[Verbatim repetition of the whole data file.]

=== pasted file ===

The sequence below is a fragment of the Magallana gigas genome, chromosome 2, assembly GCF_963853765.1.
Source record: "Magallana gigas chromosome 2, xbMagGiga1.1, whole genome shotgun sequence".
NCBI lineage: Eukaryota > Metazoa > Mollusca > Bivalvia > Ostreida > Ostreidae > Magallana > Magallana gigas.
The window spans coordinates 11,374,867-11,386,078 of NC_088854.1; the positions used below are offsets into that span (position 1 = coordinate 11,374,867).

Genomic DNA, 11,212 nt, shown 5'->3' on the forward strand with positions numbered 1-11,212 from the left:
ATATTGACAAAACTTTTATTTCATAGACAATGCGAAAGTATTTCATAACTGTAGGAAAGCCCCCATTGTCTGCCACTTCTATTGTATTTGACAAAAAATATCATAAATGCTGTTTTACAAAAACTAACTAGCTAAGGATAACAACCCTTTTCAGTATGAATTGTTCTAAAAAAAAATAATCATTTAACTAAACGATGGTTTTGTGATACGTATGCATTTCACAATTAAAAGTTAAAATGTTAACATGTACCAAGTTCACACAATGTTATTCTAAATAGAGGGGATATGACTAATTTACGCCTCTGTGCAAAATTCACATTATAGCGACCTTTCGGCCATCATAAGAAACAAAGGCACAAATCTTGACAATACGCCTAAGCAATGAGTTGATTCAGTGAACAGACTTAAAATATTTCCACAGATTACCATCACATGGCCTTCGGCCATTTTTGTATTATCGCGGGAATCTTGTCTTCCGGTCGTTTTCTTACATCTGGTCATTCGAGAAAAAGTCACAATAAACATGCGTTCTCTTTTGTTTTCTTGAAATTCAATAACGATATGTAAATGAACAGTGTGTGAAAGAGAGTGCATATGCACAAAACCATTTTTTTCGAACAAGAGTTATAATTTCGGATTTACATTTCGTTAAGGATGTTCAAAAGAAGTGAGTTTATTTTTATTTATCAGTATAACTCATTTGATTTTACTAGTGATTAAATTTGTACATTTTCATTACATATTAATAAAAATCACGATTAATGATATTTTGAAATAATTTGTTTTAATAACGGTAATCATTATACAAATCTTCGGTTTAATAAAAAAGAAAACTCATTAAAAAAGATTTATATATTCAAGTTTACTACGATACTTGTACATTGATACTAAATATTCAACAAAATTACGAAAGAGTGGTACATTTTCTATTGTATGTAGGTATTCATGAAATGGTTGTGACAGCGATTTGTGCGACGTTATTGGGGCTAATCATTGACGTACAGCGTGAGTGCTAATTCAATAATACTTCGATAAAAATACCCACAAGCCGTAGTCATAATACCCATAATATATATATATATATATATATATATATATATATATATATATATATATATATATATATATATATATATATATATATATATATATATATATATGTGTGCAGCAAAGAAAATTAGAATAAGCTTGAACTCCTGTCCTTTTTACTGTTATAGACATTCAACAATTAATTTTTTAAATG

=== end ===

The sequence below is a fragment of the Magallana gigas genome, chromosome 2, assembly GCF_963853765.1.
Source record: "Magallana gigas chromosome 2, xbMagGiga1.1, whole genome shotgun sequence".
NCBI lineage: Eukaryota > Metazoa > Mollusca > Bivalvia > Ostreida > Ostreidae > Magallana > Magallana gigas.
The window spans coordinates 11,374,867-11,386,078 of NC_088854.1; the positions used below are offsets into that span (position 1 = coordinate 11,374,867).

Genomic DNA, 11,212 nt, shown 5'->3' on the forward strand with positions numbered 1-11,212 from the left:
ATATTGACAAAACTTTTATTTCATAGACAATGCGAAAGTATTTCATAACTGTAGGAAAGCCCCCATTGTCTGCCACTTCTATTGTATTTGACAAAAAATATCATAAATGCTGTTTTACAAAAACTAACTAGCTAAGGATAACAACCCTTTTCAGTATGAATTGTTCTAAAAAAAAATAATCATTTAACTAAACGATGGTTTTGTGATACGTATGCATTTCACAATTAAAAGTTAAAATGTTAACATGTACCAAGTTCACACAATGTTATTCTAAATAGAGGGGATATGACTAATTTACGCCTCTGTGCAAAATTCACATTATAGCGACCTTTCGGCCATCATAAGAAACAAAGGCACAAATCTTGACAATACGCCTAAGCAATGAGTTGATTCAGTGAACAGACTTAAAATATTTCCACAGATTACCATCACATGGCCTTCGGCCATTTTTGTATTATCGCGGGAATCTTGTCTTCCGGTCGTTTTCTTACATCTGGTCATTCGAGAAAAAGTCACAATAAACATGCGTTCTCTTTTGTTTTCTTGAAATTCAATAACGATATGTAAATGAACAGTGTGTGAAAGAGAGTGCATATGCACAAAACCATTTTTTTCGAACAAGAGTTATAATTTCGGATTTACATTTCGTTAAGGATGTTCAAAAGAAGTGAGTTTATTTTTATTTATCAGTATAACTCATTTGATTTTACTAGTGATTAAATTTGTACATTTTCATTACATATTAATAAAAATCACGATTAATGATATTTTGAAATAATTTGTTTTAATAACGGTAATCATTATACAAATCTTCGGTTTAATAAAAAAGAAAACTCATTAAAAAAGATTTATATATTCAAGTTTACTACGATACTTGTACATTGATACTAAATATTCAACAAAATTACGAAAGAGTGGTACATTTTCTATTGTATGTAGGTATTCATGAAATGGTTGTGACAGCGATTTGTGCGACGTTATTGGGGCTAATCATTGACGTACAGCGTGAGTGCTAATTCAATAATACTTCGATAAAAATACCCACAAGCCGTAGTCATAATACCCATAATATATATATATATATATATATATATATATATATATATATATATATATATATATATATATATATATATATATATATATATATATATATATATGTGTGCAGCAAAGAAAATTAGAATAAGCTTGAACTCCTGTCCTTTTTACTGTTATAGACATTCAACAATTAATTTTTTAAATG